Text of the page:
What is certain is that members of the club helped Norman prepare the first issue of his perzine ‘VANATIONS’ which, however, was published out of Edmonton along with 5 subsequent issues. The first has a striking cover, a photographic collage featuring the original Flash Gordon-style spaceship sculpture which used to be on display at the Vancouver Airport (till discarded in a city dump—a 1986 duplicate made for Expo 86 now stands on a pedestal at the south end of Cambie bridge) ‘flying’ over the Vancouver skyline above the Marine Building, harbor, and North Shore Mountains in the background. Beautiful. Both photos were taken by Frank Stephens and the cover printed at UBC.
‘VANATIONS’ could be described as a humourzine with fiction, sercon articles and poetry, with the quality ranging from good to unbelievably bad. Contributors included the likes of Richard Bergeron, Robert Bloch, Alistair Cameron, Chester D. Cuthbert, Marion Zimmer Bradley, and even Harlan Ellison! An instant hit!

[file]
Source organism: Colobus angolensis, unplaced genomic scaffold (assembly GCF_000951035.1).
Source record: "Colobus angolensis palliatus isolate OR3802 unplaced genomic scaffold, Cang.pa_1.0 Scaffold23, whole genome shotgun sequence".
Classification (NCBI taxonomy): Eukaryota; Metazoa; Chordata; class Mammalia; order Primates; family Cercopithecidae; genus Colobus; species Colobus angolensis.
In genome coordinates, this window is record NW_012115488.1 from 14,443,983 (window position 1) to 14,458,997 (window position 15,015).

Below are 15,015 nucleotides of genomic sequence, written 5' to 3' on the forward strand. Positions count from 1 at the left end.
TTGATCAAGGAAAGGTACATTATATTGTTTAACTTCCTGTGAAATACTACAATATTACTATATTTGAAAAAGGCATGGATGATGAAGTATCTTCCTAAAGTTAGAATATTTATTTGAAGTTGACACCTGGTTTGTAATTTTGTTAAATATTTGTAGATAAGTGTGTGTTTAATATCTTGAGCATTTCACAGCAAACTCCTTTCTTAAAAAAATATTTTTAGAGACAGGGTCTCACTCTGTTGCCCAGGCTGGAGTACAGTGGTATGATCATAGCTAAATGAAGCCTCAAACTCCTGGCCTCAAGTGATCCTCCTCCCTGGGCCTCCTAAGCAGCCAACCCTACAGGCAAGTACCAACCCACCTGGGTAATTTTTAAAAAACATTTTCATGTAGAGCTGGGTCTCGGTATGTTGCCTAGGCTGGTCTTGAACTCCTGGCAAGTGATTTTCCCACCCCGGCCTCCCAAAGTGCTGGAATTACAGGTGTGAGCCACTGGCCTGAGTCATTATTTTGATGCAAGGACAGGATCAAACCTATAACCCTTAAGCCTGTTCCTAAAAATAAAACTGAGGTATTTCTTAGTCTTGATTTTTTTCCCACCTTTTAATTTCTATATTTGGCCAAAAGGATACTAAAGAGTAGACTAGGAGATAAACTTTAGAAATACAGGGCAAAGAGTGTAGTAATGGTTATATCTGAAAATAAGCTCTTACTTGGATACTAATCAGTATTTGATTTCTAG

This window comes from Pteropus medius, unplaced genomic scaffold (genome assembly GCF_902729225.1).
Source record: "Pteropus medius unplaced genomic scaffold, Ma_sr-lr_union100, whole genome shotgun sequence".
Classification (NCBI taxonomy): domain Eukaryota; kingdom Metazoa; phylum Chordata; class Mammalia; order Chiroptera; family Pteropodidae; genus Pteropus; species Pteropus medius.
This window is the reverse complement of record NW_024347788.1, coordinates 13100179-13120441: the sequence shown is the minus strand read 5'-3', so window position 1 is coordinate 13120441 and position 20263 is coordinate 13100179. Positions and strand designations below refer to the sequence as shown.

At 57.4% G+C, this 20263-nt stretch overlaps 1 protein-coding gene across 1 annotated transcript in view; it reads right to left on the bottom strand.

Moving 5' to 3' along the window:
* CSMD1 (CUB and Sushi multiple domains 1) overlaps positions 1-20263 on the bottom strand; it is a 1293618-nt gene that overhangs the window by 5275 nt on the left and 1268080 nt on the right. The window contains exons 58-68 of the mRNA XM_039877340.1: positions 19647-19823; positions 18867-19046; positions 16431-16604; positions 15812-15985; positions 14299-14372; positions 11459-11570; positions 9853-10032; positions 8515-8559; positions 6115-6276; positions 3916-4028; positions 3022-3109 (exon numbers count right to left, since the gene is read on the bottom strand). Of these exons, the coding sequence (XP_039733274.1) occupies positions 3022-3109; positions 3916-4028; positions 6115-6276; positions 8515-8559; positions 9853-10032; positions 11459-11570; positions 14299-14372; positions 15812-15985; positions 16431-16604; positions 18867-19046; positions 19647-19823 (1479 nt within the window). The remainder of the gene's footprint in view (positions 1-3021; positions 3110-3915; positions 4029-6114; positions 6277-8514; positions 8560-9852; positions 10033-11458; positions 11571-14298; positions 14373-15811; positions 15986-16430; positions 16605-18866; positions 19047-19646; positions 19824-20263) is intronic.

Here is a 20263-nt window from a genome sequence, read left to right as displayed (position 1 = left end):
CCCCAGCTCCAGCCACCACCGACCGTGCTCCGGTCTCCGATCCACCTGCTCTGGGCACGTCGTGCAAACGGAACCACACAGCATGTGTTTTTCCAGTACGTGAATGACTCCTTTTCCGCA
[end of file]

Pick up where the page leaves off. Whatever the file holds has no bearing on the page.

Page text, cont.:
Perhaps the most innovative aspect of the zine was the first issue’s introduction of his ‘P.A.R.’ or “Pay After Reading” system of payment. Basically people were asked to send him whatever they thought a given issue was worth. Fewer than 50% of his readers responded, and payments ranged from a single dime to a couple of quarters. In short, his unusual ‘P.A.R’ subscription system merely helped defray the cost of production a little. One reader asked why he didn’t give it up, and he replied:
“Hah! And be the same as everyone else? Do you realize how much publicity I and Vn get through the PAR system? It pays to be different.”
Publicity was ever on Norman’s mind. He printed 500 copies of every issue in order to make as huge an impact on fandom as possible. As he blithely explained in issue #4: